This makes perfect sense except for in Sales. In many circumstances, the salespeople we are coaching are working on live, high-value deals and asking the Salesperson to come up with the answer themselves can lose them deals and their organisation a lot of money.
Our Coaching style is to use a question-based approach in the first instance where time permits, but where time is limited and Salespeople need answers, we can quickly switch gears into sales training mode and utilise all our learning content at our disposal.
This blended approach is important for Sales and ensures the maximum benefit for the Coachee and their employer.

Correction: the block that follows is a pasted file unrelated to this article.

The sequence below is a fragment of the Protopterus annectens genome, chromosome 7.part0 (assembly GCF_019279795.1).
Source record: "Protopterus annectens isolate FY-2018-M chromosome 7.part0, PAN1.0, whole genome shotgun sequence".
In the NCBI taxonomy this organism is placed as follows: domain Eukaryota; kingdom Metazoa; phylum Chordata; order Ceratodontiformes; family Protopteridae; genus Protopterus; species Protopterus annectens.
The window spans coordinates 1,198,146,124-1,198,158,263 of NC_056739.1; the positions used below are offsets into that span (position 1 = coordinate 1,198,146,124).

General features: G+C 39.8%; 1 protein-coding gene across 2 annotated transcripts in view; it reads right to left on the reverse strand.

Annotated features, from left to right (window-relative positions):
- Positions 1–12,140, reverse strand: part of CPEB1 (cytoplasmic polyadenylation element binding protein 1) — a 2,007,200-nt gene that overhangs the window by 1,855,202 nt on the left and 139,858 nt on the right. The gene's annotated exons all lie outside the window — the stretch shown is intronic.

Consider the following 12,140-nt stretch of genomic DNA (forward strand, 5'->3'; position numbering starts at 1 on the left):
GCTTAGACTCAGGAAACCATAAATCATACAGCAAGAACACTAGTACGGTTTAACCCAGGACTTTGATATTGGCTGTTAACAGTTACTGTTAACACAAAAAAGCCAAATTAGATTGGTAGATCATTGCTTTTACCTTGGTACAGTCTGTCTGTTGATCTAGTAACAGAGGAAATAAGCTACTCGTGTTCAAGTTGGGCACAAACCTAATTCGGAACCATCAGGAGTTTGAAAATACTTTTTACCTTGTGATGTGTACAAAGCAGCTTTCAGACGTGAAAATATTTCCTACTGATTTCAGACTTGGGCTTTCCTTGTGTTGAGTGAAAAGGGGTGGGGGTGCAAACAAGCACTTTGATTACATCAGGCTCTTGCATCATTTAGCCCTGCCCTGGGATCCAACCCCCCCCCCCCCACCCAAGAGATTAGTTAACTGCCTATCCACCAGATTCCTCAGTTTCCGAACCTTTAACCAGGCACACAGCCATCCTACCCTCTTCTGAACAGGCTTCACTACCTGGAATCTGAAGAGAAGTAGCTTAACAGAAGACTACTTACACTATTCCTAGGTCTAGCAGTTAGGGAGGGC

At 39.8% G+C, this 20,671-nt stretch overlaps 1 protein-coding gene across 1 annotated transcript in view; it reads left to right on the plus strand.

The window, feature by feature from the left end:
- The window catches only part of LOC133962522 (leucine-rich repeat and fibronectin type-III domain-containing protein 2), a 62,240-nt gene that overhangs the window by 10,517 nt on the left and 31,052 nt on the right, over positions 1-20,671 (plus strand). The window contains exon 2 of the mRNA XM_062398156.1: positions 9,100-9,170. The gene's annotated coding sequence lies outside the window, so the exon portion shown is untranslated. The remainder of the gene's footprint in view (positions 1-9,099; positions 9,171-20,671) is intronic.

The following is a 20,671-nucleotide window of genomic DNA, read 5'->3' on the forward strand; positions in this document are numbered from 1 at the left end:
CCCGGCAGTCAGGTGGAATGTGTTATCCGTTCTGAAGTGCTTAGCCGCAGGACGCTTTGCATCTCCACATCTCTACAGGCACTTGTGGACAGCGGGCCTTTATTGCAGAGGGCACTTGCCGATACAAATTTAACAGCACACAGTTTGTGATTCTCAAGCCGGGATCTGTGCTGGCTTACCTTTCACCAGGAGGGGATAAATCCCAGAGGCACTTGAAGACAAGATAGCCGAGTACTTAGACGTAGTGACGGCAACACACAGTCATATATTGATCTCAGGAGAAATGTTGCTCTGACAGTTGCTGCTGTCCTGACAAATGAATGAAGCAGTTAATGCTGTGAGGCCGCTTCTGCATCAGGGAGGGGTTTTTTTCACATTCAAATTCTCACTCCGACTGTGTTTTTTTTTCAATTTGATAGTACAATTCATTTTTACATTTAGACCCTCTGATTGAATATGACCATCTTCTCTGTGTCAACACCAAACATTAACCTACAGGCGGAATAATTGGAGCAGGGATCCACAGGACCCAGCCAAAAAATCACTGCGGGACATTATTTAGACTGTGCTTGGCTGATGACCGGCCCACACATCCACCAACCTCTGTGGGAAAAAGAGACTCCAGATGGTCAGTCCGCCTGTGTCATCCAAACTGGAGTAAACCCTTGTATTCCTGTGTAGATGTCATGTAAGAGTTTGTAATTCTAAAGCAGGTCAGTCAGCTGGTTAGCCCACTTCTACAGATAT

8. The Context of Coaching Conversations
One area we see coaching fail is when the context of the sales coaching is mixed. What we mean by this is that Managers have one meeting which covers a Sales Pipeline review, sales process, a general sales meeting, a performance review and a coaching session.
These are all completely different meetings with different objectives and outcomes. Any form of Sales Coaching should be a positive session with objectives and outcomes.
When you include a performance review the session quality will start to deteriorate and the coachee will close down in terms of their honesty and openness to answer questions.
Sales Coaching should be challenging, whereas a Review may be a critique. Never mix the two.
This does require a greater investment in time, however, the results speak for themselves and Sales Managers who believe in, and see the value in coaching, always find time. If you are trying to create a culture of Coaching within your sales team, then it can easily be added as a KPI.